Some notes on Christmas dinner, because everyone likes being told how to do that, plus a chowder so good it will make you reassess your religious beliefs.
In lockdown, things to look forward to are vital. Lunch is one. The delivery of whatever useless tat you've been suckered into buying online is another.
So lockdown's come to this: baking, and the obligation to perform constant mental arithmetic because the recipe you're following is measured in US cups.
I am trying the 5:2 diet, because I heard it facilitated George Osborne's transformation from awful bastard into slightly thinner awful bastard. This requires planning, especially where lunch is concerned, because it turns out that on your low-calorie days getting the turkey club sandwich from Sainsbury's will mean all you're allowed to eat for the rest of the day is dust and grass.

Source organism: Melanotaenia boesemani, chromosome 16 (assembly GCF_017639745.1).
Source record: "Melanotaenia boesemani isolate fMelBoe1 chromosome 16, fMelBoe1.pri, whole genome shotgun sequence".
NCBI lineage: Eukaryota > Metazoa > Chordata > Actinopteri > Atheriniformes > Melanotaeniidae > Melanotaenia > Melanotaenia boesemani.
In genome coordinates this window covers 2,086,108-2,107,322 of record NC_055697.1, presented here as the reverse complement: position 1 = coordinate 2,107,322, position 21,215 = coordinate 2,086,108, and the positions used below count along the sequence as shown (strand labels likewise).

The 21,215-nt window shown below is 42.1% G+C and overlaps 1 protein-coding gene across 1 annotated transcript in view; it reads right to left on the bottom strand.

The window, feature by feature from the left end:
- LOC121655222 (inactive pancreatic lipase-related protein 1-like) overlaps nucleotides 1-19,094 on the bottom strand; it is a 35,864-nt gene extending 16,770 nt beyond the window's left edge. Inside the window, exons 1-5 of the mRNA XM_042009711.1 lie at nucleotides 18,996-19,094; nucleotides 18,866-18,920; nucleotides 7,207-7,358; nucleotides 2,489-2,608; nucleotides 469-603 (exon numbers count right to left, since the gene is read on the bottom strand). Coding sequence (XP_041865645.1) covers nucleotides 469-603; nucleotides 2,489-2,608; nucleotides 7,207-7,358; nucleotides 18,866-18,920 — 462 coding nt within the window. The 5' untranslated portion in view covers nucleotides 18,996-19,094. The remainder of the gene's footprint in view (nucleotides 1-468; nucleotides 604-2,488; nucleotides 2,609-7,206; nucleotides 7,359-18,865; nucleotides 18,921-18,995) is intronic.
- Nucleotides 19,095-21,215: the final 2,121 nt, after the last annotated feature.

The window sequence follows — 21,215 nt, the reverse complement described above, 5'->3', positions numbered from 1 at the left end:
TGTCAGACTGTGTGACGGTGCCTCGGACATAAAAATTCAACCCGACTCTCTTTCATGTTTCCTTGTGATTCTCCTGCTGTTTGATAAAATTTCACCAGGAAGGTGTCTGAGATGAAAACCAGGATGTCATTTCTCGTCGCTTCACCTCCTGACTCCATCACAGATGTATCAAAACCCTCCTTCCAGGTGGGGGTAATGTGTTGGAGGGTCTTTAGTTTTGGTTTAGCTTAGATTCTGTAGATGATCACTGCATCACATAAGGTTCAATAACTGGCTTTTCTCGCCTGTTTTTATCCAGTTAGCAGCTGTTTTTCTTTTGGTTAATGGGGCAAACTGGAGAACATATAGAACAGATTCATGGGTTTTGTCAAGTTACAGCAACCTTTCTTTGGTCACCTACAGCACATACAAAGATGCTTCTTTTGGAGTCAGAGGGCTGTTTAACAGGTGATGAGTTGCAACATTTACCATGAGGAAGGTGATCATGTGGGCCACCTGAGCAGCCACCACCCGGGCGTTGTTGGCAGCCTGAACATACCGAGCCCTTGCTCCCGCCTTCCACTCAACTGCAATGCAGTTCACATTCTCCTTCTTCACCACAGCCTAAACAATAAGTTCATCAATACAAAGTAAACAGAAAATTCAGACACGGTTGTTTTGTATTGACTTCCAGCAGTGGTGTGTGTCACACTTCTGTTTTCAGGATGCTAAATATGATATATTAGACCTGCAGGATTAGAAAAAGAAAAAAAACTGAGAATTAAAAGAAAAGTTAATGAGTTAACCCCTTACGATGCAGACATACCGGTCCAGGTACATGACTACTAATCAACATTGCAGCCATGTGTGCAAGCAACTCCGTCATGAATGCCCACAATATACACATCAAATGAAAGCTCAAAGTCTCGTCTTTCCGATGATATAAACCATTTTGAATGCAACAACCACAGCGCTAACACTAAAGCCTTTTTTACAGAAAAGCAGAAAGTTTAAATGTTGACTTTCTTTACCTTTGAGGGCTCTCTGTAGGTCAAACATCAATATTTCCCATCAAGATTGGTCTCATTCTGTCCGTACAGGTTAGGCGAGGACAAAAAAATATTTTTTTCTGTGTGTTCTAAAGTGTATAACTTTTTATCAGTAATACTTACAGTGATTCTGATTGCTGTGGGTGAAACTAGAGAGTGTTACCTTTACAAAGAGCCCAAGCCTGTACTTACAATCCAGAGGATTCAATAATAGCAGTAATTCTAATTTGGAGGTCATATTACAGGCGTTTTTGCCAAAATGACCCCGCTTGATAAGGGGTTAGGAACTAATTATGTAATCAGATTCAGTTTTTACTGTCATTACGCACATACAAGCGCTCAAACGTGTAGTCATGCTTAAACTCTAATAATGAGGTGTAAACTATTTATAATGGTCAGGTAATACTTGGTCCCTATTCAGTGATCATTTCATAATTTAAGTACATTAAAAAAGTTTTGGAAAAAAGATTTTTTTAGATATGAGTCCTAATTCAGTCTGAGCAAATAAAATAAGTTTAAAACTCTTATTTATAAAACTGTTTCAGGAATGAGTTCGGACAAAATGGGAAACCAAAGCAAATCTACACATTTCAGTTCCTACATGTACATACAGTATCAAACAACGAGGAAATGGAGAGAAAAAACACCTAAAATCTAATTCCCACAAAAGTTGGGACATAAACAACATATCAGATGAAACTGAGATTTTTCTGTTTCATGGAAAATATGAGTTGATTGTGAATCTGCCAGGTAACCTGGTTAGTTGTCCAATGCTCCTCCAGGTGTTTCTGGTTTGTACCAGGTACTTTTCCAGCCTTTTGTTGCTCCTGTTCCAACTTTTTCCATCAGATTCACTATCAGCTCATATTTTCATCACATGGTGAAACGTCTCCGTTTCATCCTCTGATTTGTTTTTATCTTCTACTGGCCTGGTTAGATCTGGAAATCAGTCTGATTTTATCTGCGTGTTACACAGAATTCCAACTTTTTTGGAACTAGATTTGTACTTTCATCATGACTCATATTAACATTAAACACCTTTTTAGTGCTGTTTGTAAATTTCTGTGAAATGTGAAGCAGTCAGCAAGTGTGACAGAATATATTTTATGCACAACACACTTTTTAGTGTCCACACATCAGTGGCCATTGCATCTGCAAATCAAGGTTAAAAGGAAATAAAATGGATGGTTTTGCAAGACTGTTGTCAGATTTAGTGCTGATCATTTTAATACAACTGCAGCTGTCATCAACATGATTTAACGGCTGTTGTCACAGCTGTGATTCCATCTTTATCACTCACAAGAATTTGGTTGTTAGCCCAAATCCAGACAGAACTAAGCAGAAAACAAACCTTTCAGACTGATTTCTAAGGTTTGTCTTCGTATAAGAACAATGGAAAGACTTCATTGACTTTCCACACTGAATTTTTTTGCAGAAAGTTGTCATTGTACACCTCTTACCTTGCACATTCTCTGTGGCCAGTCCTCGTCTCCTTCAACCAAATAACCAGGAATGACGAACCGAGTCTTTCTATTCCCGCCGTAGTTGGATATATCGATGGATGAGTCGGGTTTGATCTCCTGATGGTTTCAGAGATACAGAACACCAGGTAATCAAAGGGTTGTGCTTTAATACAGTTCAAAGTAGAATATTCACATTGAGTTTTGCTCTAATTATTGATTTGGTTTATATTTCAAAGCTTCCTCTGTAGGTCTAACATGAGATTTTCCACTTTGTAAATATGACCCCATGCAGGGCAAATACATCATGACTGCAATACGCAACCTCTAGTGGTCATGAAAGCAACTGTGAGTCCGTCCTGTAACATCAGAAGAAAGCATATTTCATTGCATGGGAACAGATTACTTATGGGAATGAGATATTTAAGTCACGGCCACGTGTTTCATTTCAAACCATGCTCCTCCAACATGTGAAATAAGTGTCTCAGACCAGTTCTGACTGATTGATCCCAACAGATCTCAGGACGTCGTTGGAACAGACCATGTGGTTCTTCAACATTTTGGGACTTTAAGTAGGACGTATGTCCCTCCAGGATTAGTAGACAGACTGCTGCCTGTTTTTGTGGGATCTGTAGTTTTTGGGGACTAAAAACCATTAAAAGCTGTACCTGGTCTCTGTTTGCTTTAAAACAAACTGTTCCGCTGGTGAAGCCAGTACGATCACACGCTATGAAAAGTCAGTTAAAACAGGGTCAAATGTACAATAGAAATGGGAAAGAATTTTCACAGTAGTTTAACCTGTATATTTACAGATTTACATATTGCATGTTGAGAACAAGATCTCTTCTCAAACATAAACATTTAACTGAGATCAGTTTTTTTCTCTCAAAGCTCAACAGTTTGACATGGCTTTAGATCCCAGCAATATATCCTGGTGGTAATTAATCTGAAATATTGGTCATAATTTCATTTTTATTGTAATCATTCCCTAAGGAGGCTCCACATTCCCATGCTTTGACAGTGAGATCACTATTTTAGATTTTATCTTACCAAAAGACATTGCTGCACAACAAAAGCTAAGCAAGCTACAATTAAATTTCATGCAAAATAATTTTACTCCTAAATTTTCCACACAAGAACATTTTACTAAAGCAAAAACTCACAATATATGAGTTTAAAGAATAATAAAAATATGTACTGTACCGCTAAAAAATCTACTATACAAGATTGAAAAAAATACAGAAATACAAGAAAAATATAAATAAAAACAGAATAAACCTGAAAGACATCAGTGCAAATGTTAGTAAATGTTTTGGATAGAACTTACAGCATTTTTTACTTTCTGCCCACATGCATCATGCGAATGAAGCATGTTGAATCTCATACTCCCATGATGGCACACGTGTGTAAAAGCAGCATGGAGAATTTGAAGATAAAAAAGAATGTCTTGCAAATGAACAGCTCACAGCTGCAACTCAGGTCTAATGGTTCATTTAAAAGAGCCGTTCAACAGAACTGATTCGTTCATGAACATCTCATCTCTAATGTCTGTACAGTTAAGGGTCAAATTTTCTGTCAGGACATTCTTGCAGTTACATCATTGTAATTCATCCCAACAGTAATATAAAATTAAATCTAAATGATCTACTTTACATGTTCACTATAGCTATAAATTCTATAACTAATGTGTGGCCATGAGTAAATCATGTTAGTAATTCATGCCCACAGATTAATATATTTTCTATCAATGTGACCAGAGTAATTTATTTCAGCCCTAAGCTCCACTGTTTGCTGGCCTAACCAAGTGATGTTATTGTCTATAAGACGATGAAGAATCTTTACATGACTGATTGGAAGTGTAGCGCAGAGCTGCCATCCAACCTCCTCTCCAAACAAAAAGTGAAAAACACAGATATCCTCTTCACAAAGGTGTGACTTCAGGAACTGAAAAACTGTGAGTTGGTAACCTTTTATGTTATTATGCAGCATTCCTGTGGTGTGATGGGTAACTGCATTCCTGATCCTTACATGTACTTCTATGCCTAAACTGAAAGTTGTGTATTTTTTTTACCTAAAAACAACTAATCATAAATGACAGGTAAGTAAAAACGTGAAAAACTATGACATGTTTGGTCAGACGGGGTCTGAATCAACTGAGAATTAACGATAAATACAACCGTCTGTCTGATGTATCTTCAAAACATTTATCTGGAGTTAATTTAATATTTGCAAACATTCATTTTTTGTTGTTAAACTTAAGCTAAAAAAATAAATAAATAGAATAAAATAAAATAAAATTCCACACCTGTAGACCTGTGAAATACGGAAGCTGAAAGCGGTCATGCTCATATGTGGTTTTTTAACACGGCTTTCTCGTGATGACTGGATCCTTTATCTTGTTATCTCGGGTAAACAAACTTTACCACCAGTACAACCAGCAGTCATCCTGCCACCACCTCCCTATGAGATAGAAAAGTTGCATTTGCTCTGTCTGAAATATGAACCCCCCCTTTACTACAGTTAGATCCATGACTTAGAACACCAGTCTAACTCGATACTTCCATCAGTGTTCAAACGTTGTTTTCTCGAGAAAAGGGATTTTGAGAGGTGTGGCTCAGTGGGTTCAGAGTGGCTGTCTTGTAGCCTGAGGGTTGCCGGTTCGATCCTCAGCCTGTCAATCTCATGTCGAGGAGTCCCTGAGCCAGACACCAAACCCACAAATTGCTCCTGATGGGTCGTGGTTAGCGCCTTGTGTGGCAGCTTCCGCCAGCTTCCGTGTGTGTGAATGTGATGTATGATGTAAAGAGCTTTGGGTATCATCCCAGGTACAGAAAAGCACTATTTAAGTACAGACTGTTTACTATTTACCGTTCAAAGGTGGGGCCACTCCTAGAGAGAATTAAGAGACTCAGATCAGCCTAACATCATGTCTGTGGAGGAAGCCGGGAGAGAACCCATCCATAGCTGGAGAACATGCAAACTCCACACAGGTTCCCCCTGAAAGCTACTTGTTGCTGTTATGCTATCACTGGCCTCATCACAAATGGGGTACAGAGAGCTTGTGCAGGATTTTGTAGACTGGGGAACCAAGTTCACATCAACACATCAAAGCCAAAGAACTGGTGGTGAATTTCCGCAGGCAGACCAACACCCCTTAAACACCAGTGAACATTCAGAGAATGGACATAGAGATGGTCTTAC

I don't usually eat breakfast during the week, but at the weekend when I've got a bit more time I'll do something proper. So effectively all the breakfasts I eat are hangover breakfasts to varying degrees. The main ingredients are eggs and regret.
I'm having the leftovers of last weekend's tagine tonight, but I want to make a side dish and I've got a couple of hours this afternoon to kill now my enthusiasm for Safe on Netflix has waned, so how about dropping some stuff in a food processor and watching the blades spin round remorselessly until everything's dead.
I am eating some chaource cheese on corn thins for lunch when I notice that the rind is a bit blue-tasting for my liking. I hit upon a plan: what if I could throw it all into a saucepan with some other stuff this evening to deaden the flavour and still fulfil my weekend goal of stuffing a lot of cheese into my idiot face? It's not a very intricate plan admittedly but it's worth a bash.
I thought I'd invented this, but then it turned out it was something I'd bastardised from another recipe years ago. I did come up with the idea of turning it into a bake, though, so effectively I invented the concept of putting a load of cheese on top of something and putting it in the oven. You can't take that away from me, BLAIR.